Cailloux’s company was considered one of the best drilled in the Native Guard, and Cailloux gradually earned the respect of the white officer who commanded the regiment, Colonel Spencer Stafford. When General Nathaniel P. Banks replaced Butler as Commander of the Department of the Gulf in December 1862, he brought with him an additional 30,000 troops, bringing the total troop strength under his command to 42,000.
By this time, the all-black Native Guard had grown to three regiments. Though the line officers (lieutenants and captains) were black, the commanding officers (colonels, lieutenant colonels, and majors) were white. Banks set out to remove all black officers from their positions, and generally accomplished this with the 2nd and 3rd Regiments, but was unable to do so with the 1st Regiment, to which Andre Cailloux belonged.
The 1st Regiment of the Native Guard was assigned primarily to fatigue duty (chopping wood, digging trenches) until May 1863, when Banks moved most of his army (35,000 men) in a position to surround the Confederate fortifications at Port Hudson, Louisiana. Port Hudson was a strategically located fort on a bend in the Mississippi River just 20 miles (32 km) north of Baton Rouge, Louisiana. At the time, the Confederacy controlled the two-hundred-mile stretch of the Mississippi River between Vicksburg, Mississippi, in the north and Port Hudson in the south.
While General Ulysses Grant laid siege to Vicksburg, Banks laid siege to Port Hudson.
On May 27, 1863, Banks launched a poorly coordinated attack on the well defended, well fortified Confederate positions at Port Hudson. As part of the attack, Cailloux was ordered to lead his company of 100 men in an almost suicidal assault against sharpshooting Confederate troops. Cailloux’s company suffered heavy casualties, but Cailloux, shouting encouragement to his men in French and English, led several increasingly futile charges. On his last charge, a Minié ball tore through his arm, which was left dangling uselessly by his side. Severely wounded, Cailloux continued to lead the charge until a Confederate artillery shell killed him.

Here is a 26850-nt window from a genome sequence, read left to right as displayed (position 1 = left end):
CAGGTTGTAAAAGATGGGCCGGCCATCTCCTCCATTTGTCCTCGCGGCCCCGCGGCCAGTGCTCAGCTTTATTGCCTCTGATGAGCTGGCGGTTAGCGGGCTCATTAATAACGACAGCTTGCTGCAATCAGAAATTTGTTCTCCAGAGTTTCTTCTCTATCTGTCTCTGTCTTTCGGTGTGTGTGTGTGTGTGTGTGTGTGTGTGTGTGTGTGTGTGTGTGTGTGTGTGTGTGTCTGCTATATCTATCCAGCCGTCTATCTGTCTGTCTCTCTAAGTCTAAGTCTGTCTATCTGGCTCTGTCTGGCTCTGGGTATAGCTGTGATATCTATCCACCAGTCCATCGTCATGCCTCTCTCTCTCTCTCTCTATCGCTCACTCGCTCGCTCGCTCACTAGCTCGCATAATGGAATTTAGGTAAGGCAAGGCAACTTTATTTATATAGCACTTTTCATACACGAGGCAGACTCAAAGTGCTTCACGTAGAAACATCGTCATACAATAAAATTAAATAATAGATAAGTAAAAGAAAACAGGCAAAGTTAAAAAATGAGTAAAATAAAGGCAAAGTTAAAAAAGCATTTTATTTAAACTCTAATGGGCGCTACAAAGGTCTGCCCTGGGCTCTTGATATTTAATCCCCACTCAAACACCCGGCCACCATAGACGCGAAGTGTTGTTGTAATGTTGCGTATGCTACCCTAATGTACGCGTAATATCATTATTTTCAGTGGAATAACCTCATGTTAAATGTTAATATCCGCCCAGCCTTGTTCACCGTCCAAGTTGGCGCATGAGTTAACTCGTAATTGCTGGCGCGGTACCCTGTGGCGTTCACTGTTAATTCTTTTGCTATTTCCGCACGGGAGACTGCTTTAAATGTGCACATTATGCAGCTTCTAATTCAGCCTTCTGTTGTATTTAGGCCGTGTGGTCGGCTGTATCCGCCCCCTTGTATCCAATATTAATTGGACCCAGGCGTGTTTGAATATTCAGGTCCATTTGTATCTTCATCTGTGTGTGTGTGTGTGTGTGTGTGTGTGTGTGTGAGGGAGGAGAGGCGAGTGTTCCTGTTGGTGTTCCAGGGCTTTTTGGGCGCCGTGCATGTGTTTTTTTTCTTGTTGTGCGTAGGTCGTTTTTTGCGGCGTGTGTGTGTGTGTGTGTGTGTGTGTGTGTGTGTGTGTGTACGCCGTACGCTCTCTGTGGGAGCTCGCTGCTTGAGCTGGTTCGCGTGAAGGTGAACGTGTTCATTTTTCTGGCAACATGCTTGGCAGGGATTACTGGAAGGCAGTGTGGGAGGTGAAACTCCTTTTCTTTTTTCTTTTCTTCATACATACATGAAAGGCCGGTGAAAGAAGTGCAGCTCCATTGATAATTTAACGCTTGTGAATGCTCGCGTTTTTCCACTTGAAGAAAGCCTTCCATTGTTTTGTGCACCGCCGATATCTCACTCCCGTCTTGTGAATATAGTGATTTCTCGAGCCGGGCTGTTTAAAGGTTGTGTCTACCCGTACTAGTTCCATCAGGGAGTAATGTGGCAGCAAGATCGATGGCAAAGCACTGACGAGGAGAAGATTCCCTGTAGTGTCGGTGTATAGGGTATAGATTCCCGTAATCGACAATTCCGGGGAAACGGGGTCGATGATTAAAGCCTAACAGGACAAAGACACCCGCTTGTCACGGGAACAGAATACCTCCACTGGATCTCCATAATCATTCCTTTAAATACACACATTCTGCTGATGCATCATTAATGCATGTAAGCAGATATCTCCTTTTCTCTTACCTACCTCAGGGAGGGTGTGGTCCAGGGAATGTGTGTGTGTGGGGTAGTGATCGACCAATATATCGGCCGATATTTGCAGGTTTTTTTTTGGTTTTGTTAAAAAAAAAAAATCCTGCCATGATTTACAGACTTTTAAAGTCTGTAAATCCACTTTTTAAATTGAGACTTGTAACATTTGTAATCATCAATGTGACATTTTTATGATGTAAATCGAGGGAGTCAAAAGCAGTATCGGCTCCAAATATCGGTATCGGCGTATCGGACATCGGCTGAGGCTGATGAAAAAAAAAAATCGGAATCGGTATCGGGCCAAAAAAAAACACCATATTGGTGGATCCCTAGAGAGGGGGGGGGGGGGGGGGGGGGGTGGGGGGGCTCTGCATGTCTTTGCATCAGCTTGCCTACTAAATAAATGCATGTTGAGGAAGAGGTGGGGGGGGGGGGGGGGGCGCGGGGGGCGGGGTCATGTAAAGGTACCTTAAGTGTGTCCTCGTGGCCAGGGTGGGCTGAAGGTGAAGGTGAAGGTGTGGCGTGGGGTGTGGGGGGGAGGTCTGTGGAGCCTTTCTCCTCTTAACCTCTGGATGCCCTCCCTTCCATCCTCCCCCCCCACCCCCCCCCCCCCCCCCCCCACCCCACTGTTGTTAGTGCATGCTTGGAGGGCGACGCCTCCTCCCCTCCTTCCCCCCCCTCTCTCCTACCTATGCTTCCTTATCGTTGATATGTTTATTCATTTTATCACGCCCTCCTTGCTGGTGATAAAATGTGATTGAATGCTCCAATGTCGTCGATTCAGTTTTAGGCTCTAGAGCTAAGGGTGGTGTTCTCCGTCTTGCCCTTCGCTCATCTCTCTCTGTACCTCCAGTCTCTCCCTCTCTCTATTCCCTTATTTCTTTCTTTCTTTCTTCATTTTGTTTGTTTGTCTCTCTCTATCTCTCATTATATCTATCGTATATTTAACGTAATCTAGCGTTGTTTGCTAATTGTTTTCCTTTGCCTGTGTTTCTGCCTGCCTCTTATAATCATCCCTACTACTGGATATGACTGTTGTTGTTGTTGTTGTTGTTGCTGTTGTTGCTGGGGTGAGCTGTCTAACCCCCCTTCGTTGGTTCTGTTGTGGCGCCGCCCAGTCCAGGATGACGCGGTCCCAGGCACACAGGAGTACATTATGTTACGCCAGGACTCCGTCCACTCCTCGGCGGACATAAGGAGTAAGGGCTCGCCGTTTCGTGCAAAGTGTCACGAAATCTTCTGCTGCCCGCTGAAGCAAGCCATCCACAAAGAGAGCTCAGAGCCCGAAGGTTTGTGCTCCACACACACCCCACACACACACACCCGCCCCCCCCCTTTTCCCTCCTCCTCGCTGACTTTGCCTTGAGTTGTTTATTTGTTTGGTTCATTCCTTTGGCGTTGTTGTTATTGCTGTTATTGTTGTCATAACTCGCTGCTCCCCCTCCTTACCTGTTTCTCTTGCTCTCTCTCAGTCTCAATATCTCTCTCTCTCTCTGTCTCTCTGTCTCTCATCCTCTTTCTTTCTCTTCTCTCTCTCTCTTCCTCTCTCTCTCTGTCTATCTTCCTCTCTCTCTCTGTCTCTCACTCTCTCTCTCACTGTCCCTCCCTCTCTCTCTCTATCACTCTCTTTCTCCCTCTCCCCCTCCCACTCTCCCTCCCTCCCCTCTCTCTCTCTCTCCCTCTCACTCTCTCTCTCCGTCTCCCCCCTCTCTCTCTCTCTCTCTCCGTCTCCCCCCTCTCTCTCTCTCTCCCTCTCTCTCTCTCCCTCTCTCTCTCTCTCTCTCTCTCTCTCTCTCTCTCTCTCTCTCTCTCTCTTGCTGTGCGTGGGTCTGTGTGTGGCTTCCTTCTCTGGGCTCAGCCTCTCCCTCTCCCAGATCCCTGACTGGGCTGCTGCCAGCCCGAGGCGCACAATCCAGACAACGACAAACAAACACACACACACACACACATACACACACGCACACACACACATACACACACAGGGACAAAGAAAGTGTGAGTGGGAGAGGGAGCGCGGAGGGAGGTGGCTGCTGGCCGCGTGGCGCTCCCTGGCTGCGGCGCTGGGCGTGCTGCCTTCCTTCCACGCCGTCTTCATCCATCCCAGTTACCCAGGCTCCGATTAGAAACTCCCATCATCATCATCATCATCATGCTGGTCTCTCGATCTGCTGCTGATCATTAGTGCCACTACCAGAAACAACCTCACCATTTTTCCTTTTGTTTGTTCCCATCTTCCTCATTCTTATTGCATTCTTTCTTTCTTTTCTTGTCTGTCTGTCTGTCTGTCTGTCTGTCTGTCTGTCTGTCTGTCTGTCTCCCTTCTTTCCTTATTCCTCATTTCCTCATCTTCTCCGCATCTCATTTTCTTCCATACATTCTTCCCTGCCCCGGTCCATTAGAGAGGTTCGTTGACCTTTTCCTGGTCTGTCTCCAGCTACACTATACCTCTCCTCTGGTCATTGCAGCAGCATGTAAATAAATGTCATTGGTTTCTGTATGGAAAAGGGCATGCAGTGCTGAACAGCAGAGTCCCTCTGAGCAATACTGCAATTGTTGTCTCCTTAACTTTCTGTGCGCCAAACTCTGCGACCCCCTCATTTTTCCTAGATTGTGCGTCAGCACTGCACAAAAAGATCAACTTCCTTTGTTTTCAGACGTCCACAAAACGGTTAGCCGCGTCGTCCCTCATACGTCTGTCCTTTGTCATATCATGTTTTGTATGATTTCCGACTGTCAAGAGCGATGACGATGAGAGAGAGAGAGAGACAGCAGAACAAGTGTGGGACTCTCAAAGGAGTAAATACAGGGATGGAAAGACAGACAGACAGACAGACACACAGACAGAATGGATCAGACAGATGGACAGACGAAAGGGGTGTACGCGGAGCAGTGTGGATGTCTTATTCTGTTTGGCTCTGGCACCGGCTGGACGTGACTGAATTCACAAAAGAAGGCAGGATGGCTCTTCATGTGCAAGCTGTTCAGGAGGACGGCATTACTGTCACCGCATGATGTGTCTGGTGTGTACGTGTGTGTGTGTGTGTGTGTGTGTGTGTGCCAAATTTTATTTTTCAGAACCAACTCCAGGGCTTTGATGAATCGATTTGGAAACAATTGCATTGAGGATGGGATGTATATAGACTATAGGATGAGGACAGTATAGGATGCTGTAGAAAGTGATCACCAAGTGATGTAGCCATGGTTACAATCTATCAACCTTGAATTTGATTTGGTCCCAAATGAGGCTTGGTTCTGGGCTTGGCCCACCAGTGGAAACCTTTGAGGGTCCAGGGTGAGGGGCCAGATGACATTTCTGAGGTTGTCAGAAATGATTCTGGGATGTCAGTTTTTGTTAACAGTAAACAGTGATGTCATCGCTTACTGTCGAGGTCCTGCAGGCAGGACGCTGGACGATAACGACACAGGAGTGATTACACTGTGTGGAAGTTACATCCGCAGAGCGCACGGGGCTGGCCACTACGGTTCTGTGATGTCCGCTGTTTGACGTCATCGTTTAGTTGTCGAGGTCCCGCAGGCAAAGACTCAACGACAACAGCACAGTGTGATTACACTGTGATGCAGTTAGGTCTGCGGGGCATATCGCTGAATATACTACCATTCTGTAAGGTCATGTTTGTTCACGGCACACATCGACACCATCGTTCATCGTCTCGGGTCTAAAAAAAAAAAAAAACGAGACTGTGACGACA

Despite a truce the next day asked for by Banks, and granted by the Confederate commander Franklin Gardner, for the purpose of recovering the Union dead from the field of battle, Cailloux’s remains were left on the field. Whether it was a conscious decision by Banks or simply an accident of war to leave the bodies of the black soldiers on the field is a subject of dispute. Cailloux’s decomposing body lay on the ground for 47 days until Port Hudson finally surrendered to Banks on July 9, 1863.
Cailloux’s funeral was held in New Orleans on July 29, 1863, and was attended by thousands. His heroism became almost mythical during the Civil War, and was often referred to by leading proponents of African-American soldiers serving in the Union Army.
After Cailloux’s death, his widow, Felicie, struggled to receive the financial benefits promised by the United States Government. After several years of effort, she received a small pension. However, she died in poverty in 1874, working at the time as a domestic servant for the Catholic priest who had preached the eulogy at her husband’s funeral.
- Ochs, Stephen J., A Black Patriot and a White Priest: André Cailloux and Claude Paschal Maistre in Civil War New Orleans Baton Rouge: Louisiana State University Press, 2000.
- Holden, Randall G., "Futile Valor" Baton Rouge, Louisiana, MCG Publishing, 1998.